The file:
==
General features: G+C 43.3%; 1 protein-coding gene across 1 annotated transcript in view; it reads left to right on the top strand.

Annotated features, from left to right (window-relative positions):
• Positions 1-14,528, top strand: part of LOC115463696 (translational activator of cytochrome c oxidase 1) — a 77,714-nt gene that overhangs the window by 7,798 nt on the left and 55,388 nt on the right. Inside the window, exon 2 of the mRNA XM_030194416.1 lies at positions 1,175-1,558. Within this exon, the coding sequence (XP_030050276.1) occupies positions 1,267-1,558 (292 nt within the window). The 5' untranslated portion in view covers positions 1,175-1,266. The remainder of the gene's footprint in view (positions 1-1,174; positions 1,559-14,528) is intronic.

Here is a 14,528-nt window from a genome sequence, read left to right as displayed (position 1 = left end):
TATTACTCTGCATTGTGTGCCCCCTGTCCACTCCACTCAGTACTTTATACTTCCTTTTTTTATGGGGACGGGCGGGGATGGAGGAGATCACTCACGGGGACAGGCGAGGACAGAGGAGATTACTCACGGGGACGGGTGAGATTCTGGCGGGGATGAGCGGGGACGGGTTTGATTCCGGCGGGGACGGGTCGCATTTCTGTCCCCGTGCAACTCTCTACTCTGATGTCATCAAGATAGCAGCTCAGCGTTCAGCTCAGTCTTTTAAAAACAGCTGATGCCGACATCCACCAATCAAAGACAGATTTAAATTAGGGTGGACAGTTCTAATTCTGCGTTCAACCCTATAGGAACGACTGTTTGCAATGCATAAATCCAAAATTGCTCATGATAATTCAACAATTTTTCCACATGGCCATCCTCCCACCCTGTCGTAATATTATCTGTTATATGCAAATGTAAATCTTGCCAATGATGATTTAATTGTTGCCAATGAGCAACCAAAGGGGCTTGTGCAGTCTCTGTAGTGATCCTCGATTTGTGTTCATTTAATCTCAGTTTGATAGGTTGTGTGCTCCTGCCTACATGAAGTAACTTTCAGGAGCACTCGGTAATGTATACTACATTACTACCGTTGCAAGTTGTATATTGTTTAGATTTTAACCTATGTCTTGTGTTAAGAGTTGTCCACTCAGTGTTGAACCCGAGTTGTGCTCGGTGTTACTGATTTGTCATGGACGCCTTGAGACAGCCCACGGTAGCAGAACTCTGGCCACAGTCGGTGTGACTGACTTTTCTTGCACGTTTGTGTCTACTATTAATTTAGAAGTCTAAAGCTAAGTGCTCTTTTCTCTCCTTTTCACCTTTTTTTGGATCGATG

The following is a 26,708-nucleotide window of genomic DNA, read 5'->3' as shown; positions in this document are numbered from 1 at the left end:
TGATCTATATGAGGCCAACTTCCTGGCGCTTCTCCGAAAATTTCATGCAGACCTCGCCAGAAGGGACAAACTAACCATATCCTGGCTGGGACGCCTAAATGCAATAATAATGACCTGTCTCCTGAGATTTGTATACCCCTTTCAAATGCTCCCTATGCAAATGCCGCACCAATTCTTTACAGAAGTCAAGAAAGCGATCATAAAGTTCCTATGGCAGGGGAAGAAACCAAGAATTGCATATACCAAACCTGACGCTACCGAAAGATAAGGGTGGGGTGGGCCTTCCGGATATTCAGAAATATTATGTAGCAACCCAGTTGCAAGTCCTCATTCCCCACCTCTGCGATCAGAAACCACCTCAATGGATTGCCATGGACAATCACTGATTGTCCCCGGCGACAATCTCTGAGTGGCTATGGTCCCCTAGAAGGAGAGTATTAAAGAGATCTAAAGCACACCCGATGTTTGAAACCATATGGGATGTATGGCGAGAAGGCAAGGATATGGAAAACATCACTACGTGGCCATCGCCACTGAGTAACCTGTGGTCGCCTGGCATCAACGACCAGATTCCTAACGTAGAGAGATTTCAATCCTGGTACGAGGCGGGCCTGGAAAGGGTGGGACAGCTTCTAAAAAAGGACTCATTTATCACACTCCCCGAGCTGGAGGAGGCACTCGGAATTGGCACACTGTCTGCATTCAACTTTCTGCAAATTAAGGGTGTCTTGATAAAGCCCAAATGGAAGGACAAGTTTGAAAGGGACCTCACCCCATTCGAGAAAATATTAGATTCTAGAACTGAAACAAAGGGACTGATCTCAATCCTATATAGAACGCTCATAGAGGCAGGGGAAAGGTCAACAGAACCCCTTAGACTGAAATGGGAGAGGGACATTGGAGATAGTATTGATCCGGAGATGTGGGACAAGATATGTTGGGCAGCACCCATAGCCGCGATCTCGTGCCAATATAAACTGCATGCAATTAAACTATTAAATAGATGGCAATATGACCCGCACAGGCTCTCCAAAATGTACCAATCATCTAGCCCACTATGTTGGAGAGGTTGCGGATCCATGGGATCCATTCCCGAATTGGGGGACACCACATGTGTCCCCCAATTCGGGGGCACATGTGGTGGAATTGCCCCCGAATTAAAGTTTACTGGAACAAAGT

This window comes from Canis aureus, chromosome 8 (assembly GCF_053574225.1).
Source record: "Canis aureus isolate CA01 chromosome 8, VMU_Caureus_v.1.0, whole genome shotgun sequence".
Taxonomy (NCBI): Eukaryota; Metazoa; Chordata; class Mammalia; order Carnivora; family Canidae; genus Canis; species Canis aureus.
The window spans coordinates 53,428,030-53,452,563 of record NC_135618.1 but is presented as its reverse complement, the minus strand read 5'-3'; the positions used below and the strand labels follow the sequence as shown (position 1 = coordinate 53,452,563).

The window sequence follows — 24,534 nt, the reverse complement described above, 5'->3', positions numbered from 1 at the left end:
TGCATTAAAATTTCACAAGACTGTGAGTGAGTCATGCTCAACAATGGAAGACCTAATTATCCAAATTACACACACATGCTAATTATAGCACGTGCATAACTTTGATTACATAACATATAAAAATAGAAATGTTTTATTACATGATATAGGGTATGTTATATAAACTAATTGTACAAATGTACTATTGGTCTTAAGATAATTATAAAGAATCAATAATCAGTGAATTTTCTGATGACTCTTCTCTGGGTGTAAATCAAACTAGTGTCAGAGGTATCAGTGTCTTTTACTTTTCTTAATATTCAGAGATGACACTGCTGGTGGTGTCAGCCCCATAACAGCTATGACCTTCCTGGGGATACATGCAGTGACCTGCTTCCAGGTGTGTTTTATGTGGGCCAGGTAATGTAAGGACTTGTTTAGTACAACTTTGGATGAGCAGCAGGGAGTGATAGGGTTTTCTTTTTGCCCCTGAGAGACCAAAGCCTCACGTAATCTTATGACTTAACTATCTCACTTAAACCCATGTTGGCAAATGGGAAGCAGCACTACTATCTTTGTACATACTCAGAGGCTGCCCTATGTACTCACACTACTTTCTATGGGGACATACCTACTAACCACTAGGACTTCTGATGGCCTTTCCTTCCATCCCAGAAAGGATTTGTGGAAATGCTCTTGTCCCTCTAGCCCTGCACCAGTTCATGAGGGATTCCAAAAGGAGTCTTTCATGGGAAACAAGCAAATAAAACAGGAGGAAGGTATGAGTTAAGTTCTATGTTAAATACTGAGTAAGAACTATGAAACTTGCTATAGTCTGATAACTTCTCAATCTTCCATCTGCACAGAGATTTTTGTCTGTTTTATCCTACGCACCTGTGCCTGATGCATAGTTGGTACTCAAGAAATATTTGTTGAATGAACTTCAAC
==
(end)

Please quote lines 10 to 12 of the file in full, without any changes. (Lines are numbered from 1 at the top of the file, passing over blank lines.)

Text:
Taxonomy (NCBI): Eukaryota; Metazoa; Chordata; class Mammalia; order Carnivora; family Canidae; genus Canis; species Canis aureus.
The window spans coordinates 53,428,030-53,452,563 of record NC_135618.1 but is presented as its reverse complement, the minus strand read 5'-3'; the positions used below and the strand labels follow the sequence as shown (position 1 = coordinate 53,452,563).

The window sequence follows — 24,534 nt, the reverse complement described above, 5'->3', positions numbered from 1 at the left end: